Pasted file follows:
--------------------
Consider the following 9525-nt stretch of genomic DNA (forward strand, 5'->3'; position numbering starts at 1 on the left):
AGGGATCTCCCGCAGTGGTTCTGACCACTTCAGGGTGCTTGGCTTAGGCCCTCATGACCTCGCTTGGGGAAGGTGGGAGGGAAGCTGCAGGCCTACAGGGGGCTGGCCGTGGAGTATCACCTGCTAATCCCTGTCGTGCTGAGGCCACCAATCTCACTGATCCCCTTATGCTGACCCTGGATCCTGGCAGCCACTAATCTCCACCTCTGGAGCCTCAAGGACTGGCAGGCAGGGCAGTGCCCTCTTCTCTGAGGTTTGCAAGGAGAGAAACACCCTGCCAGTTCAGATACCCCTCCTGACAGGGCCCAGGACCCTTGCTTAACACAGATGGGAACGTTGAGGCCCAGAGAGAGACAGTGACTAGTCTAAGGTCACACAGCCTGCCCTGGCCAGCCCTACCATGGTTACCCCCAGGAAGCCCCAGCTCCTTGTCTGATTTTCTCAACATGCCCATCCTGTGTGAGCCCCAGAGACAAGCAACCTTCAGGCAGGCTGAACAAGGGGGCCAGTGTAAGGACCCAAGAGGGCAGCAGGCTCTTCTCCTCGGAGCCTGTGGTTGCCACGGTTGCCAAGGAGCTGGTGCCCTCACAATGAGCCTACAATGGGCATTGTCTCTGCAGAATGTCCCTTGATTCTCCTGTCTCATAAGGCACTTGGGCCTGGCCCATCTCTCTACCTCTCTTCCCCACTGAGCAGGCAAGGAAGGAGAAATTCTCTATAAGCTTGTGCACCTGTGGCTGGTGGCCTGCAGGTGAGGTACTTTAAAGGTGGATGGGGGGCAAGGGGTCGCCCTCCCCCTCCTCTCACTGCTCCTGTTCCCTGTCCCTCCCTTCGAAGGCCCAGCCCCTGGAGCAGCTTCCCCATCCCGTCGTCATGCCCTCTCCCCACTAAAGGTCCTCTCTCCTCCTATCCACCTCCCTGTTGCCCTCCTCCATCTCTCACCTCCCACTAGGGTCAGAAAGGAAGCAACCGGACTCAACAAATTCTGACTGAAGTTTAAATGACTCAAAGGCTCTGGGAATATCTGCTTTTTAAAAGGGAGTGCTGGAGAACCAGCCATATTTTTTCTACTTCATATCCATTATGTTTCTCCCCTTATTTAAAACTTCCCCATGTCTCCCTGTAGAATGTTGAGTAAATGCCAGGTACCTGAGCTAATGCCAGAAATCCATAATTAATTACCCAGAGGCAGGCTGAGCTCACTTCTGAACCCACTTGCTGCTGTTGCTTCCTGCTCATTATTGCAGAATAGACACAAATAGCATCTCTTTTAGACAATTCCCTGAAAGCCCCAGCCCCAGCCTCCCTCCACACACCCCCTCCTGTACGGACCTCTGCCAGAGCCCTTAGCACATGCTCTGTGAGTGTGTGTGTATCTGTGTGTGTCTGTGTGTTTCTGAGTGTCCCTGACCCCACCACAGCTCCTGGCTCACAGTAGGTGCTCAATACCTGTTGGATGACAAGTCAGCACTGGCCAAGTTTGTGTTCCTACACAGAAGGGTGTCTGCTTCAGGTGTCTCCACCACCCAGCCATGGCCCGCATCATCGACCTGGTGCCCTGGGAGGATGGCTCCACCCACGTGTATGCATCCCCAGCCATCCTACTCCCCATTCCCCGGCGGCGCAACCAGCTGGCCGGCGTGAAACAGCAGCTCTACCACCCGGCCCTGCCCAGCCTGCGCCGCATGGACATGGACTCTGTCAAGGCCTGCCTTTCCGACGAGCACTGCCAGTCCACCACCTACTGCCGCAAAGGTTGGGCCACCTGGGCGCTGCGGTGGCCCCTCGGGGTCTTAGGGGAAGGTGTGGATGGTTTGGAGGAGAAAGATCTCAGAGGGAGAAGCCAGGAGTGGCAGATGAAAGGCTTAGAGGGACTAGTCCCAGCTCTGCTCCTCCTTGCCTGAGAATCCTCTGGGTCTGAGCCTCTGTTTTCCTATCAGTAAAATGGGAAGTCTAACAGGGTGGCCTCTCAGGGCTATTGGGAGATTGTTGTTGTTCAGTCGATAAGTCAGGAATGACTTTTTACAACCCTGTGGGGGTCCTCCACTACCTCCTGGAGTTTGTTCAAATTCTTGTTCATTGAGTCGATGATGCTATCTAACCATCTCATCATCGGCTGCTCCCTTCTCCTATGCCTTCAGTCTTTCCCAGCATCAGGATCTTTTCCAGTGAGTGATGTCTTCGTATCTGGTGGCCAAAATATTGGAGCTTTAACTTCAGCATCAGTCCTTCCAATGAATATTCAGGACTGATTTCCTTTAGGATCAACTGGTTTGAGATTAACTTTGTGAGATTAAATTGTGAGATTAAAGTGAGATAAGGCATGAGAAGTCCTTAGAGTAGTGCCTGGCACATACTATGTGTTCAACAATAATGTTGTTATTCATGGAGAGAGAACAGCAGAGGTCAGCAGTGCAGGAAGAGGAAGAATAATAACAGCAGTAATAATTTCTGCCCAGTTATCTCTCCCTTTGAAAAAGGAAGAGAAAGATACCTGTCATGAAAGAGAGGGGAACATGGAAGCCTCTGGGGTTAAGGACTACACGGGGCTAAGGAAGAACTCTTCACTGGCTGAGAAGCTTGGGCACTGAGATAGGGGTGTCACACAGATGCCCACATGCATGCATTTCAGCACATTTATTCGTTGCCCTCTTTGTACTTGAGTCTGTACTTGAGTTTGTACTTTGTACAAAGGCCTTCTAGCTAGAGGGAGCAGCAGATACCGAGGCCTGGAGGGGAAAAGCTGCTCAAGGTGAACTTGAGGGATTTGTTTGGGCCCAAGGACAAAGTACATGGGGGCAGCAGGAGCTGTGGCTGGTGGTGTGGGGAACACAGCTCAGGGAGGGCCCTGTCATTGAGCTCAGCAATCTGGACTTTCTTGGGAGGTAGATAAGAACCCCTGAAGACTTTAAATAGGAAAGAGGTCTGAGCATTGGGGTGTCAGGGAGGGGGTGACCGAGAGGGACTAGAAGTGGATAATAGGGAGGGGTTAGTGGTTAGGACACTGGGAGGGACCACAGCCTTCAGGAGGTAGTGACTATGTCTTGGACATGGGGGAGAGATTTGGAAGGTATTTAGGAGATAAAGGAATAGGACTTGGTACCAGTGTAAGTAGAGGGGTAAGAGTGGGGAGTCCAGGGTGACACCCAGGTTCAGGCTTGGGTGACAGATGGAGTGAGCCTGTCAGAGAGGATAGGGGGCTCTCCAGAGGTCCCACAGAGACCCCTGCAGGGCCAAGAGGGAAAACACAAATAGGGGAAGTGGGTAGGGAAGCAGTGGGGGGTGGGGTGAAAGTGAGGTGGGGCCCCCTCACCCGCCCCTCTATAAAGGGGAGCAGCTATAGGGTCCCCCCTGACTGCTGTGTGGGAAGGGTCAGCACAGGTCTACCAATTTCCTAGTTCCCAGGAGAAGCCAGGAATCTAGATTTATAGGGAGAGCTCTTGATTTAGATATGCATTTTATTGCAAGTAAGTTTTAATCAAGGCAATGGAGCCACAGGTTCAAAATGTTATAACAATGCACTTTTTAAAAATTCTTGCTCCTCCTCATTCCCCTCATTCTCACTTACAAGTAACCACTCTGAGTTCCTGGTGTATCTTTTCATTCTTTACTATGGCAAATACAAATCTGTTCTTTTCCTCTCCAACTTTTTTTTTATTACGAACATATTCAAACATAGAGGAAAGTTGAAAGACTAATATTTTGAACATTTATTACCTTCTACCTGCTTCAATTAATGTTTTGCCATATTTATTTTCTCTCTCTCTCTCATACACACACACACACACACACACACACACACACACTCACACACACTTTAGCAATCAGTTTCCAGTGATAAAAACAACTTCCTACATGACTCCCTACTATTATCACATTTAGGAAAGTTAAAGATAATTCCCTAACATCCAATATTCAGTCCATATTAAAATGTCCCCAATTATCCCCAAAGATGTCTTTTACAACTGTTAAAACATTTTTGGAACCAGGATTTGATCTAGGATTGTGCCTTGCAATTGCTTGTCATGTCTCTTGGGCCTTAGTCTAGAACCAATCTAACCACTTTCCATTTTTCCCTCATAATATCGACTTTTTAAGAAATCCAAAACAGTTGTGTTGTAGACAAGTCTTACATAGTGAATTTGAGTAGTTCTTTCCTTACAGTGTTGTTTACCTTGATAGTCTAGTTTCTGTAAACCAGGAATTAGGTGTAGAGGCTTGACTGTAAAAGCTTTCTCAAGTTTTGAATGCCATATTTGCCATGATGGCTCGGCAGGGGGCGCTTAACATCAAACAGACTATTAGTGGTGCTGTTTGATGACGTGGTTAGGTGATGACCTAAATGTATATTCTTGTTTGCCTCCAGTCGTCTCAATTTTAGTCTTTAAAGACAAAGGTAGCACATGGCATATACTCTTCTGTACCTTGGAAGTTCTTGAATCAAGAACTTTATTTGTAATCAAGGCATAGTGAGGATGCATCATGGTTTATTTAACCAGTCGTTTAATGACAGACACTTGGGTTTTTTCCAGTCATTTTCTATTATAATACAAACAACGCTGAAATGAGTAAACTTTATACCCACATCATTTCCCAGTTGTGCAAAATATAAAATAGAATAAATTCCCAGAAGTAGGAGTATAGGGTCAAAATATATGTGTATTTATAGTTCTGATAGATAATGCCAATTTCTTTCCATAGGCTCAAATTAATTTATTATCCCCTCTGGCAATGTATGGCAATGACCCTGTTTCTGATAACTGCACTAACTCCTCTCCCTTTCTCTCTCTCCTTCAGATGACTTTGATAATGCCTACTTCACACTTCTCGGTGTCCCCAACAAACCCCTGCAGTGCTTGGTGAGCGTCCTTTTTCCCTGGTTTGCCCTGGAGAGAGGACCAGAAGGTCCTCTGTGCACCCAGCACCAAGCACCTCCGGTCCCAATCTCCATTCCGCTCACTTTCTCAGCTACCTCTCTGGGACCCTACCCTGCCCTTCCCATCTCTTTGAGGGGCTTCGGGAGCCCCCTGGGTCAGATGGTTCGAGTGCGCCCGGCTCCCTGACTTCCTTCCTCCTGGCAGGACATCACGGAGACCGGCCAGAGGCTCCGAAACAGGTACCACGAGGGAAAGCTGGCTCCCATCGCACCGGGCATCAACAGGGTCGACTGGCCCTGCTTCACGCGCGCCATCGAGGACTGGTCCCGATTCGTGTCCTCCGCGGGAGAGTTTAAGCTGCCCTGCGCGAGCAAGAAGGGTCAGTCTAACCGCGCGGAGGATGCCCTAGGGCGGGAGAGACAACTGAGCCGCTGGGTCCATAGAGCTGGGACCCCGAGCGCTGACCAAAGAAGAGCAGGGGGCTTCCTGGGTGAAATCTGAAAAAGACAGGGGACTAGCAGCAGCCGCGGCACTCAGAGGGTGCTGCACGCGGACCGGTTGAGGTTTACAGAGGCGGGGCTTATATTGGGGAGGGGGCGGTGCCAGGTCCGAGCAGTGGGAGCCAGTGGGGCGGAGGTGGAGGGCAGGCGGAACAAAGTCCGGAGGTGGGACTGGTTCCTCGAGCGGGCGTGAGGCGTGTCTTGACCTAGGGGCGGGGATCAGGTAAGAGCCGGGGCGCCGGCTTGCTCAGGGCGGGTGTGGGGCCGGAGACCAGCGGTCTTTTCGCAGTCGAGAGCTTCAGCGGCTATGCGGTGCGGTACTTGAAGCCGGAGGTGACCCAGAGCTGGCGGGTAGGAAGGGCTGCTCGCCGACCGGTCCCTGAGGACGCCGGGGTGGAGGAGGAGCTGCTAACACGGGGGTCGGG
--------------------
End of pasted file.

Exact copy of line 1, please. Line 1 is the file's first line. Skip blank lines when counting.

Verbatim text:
Consider the following 9525-nt stretch of genomic DNA (forward strand, 5'->3'; position numbering starts at 1 on the left):